The vast majority of complaints I’ve seen are about the lack of classes due to the strike. People are worried about graduating and feeling like they’re paying a lot of money for classes that aren’t happening. While I can understand these views, I’d like to point out that people don’t complain when classes are cancelled because of a teacher’s illness, snow, a power outage, etc. Most rejoice at the day off. Now, this is a slightly different circumstance. It’s on a bigger scale than illness and is a choice made by the faculty. However, it’s a choice that the faculty has made in order to stand up for what they – and I – believe is right. I don’t think it’s fair for students or community members to expect the faculty¬† to let the administration walk all over them simply because classes were supposed to start today. Those voicing a wish for the faculty to go back to work before a fair contract is even being negotiated should take a look in a mirror. While they’re busy spouting off nonsense about greedy faculty, who’s really being selfish? I sincerely hope these students are simply flinging these accusations about as a result of misinformation rather than voicing an educated opinion.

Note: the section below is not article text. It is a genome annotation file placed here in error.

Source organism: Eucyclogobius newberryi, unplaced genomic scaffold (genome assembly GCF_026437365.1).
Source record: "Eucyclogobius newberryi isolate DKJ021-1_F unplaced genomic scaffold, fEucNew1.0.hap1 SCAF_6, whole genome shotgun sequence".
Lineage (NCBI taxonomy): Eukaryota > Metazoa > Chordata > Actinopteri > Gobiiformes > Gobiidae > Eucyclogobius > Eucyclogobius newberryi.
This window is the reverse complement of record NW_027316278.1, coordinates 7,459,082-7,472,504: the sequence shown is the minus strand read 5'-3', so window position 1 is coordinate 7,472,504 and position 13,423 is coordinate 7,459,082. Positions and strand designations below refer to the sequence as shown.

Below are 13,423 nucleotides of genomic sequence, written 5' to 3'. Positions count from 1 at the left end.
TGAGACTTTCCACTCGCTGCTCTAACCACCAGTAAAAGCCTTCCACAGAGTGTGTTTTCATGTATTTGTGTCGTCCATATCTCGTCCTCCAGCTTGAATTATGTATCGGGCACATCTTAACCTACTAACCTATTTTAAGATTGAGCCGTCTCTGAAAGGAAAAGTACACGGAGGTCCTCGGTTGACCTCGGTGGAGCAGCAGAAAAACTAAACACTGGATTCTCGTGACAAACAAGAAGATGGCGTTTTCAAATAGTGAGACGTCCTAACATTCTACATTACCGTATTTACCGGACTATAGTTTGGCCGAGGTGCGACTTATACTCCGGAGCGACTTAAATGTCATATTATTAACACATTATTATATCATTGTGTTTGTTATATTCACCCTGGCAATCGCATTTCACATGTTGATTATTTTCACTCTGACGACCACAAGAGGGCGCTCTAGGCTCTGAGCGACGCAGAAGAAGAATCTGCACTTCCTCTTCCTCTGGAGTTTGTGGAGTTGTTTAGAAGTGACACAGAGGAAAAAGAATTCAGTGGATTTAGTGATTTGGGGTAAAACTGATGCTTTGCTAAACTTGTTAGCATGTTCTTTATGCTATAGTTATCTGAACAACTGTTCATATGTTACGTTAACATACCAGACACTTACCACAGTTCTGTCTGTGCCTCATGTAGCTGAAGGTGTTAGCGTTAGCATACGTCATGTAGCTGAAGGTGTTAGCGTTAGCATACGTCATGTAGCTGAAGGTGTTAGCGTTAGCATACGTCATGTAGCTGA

Want to help? Email or call President George Ross, Provost Gary Shapiro, and the CMU Board of Trustees. Contact info can be found in the Facebook group Friends of CMU Faculty

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No Choice Without Access

When I was twenty, after years of ridiculously unpredictable periods, painful and debilitating cramps that left me curled up in a ball around a heating pad, and mood swings that scared me and everyone else I interacted with (all of which had started out as almost nothing and gotten worse as I got older), I realized I didn’t have to deal with these issues that sometimes forced me to skip classes so and stay in bed for a day or two at least.¬† While I was home for a weekend, I visited the local Planned Parenthood and left with a prescription for the Pill. I had never had sex – I didn’t even actually have a boyfriend. Now, a little over two years later, that’s not the case. You know what is? I have a Bachelor’s degree, will be starting grad school in August, and I couldn’t have done either one if I had wound up with a kid I didn’t want and couldn’t care for.